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A Bret Easton Ellis Filmography

Author Bret Easton Ellis has made a career of skewering the vapidity, materialism and moral bankruptcy of America in the 1980's. Many of his most acclaimed (and controversial) novels have revolved around this topic, though the most compelling part of his stories is how so much of them ring true still today. Only one film adaptation of Ellis's work was actually made in the 80's. The rest have emerged over the past decade to varying results. Here's a quick primer on the works of Bret Easton Ellis as made for the big screen.

Less Than Zero (1987)

Ellis never quite liked the adaptation of his first novel. While Harley Peyton's screenplay does a decent enough job of capturing the casual decadence of the source text, Ellis and many critics have pointed out how poorly cast Less Than Zero is. With the exception of Robert Downey Jr. and James Spader as a drug addict and his dealer, respectively, the film suffers from being populated with actors chosen for their popularity rather than talent. Andrew McCarthy doesn't really have the depth or charisma to play Ellis's disaffected stand-in Clay, while Jami Gertz doesn't carry the role of his messed up love interest Blair with near as much complexity as it requires. A bit of a stuttering start, Less Than Zero tries a bit too hard to be hip, forgetting that the story is all about how pointless and destructive youth trends can be.

 

American Psycho (2000)

Ellis wouldn't see another one of his stories adapted for the screen until Mary Harron's chilling take on America Psycho. A perfectly cast Christian Bale plays Patrick Bateman, a Manhattan executive who may or may not be a brutal murderer. The novel itself is nearly unadaptable with its long, ironic treatises on pop culture and its sickeningly detailed scenes of violence. Harron pulls back from Ellis's satire of 80's corporate culture and focuses on a character study of Bateman himself. The slick, cutthroat world he occupies looks startlingly similar to the Bubble Era prosperity in which the film was made. If Harron's Bateman had gone on a long defense of Ricky Martin rather than Huey Lewis just before killing his coworker with an axe, the scene would have come out just the same.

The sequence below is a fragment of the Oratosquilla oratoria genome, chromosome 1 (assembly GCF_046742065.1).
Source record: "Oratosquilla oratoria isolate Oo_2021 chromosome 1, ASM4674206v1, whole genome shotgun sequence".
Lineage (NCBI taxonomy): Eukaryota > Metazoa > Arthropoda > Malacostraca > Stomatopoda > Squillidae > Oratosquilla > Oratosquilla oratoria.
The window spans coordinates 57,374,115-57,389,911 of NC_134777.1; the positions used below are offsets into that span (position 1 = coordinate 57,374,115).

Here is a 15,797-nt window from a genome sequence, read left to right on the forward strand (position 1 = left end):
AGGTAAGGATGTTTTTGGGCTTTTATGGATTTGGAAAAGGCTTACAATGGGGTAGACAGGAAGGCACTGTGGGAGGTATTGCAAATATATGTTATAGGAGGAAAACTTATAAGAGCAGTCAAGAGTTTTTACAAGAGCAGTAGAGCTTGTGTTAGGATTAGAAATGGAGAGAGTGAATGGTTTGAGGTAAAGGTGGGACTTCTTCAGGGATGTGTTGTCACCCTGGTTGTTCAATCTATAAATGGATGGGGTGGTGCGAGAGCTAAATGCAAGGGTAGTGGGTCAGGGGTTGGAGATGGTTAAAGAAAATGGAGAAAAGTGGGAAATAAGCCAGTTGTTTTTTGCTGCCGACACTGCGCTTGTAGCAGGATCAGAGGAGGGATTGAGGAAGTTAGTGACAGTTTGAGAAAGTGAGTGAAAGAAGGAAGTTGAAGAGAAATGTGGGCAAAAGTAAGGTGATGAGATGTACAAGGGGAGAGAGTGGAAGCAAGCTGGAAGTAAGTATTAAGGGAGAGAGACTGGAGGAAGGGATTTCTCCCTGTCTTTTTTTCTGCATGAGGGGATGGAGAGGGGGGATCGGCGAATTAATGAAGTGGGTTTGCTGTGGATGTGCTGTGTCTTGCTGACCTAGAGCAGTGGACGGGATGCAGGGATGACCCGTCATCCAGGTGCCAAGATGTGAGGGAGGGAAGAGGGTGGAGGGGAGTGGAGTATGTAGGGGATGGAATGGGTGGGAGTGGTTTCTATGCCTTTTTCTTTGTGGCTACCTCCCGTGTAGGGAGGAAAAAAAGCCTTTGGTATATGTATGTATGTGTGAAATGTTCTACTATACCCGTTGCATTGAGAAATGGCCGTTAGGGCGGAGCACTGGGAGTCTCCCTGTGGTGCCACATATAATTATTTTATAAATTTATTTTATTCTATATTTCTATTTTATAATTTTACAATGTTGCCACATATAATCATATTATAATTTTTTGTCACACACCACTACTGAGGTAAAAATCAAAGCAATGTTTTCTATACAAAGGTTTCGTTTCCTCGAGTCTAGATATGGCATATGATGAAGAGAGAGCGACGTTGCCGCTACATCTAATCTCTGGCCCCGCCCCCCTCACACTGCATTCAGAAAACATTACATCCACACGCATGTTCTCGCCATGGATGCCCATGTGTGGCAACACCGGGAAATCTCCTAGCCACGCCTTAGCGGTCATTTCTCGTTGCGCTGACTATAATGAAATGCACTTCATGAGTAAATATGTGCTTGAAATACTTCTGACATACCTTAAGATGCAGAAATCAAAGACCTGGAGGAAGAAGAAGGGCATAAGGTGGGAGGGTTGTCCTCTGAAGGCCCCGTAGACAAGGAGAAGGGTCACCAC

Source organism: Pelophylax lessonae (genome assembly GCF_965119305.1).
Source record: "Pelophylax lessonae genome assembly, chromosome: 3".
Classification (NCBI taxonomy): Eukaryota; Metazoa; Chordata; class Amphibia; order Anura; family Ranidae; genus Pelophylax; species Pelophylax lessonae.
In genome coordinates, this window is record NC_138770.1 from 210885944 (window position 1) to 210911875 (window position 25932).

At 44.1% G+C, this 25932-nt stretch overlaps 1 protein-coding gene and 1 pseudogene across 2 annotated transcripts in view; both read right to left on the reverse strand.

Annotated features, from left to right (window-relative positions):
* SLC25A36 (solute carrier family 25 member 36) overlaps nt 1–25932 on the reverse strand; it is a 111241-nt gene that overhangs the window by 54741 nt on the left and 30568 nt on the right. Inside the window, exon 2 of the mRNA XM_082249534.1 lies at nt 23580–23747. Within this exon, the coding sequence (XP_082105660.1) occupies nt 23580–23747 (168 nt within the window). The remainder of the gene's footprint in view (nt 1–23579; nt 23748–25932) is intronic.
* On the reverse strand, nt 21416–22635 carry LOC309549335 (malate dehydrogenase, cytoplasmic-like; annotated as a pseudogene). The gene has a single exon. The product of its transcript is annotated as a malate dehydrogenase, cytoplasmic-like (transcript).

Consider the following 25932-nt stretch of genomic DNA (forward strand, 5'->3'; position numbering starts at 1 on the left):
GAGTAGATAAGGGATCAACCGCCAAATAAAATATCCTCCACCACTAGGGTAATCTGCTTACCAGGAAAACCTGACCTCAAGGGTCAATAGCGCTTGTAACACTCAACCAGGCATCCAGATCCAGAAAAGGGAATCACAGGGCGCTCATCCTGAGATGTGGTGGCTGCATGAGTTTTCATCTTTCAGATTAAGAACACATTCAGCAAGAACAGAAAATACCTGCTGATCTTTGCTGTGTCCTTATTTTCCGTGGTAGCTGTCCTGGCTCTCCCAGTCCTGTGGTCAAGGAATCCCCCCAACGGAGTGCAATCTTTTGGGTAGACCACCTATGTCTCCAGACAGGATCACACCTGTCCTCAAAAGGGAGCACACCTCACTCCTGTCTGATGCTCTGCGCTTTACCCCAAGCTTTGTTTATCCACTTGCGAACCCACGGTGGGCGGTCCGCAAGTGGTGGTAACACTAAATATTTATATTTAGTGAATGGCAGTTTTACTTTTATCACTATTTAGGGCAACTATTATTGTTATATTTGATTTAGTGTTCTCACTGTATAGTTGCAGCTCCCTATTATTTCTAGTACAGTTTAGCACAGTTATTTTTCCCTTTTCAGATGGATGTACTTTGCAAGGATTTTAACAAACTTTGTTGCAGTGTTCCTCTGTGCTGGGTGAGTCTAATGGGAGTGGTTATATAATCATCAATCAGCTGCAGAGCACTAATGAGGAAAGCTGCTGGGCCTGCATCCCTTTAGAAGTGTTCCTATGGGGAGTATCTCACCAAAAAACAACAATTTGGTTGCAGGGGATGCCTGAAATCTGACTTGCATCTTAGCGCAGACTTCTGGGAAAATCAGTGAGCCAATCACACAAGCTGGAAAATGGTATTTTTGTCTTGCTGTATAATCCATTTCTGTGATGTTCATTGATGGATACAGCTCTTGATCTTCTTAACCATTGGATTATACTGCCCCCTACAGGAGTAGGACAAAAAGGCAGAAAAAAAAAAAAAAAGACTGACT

The Rules of Attraction (2002)

Roger Avary's subtly iconoclastic adaptation of Ellis's 1987 follow-up to Less Than Zero is perhaps the most loyal to Ellis's style and sensibility. The Rules novel is a series of disjointed narratives from various individuals at the fictional Camden College that, together, capture the confusion and hedonism of college culture. Avary's adaptation is more of a linear, ensemble story but it conveys all of those same ideas with a fair amount of style. It's ostensibly set in the year it was made, though the isolation and dark absurdity of the characters' lives could really take place any time in the past few decades. Rules of Attraction is a dark twist on the usual college movie tropes. Its parties are uglier, its indulgences more dangerous and its romances considerably less rose-tinted.

 

The Informers (2009)

This most recent Ellis adaptation hasn't fared well with critics or viewers. While the short story collection on which it is based has been taken as a decent intro to Ellis's style, Gregor Jordan's adaptation has been more or less disowned by both Ellis and his fans as a project no less vapid than the characters it depicts. Far from essential, The Informers is perhaps best seen as a sign of how the same sentiment can only be expressed so many times before it falls flat on execution.

 

Extra Credit: This is Not an Exit (2000)

Not exactly an adaptation and not exactly a biography, Gerald Fox's super-indie film This is Not an Exit deconstructs both Ellis and his characters on a shoestring budget with a very, very limited release. It's hard to find and it's not entirely kind to its subject, either. It suggests that Ellis's writing is inherently naive, however interesting. If you can get your hands on a copy, it's worth watching.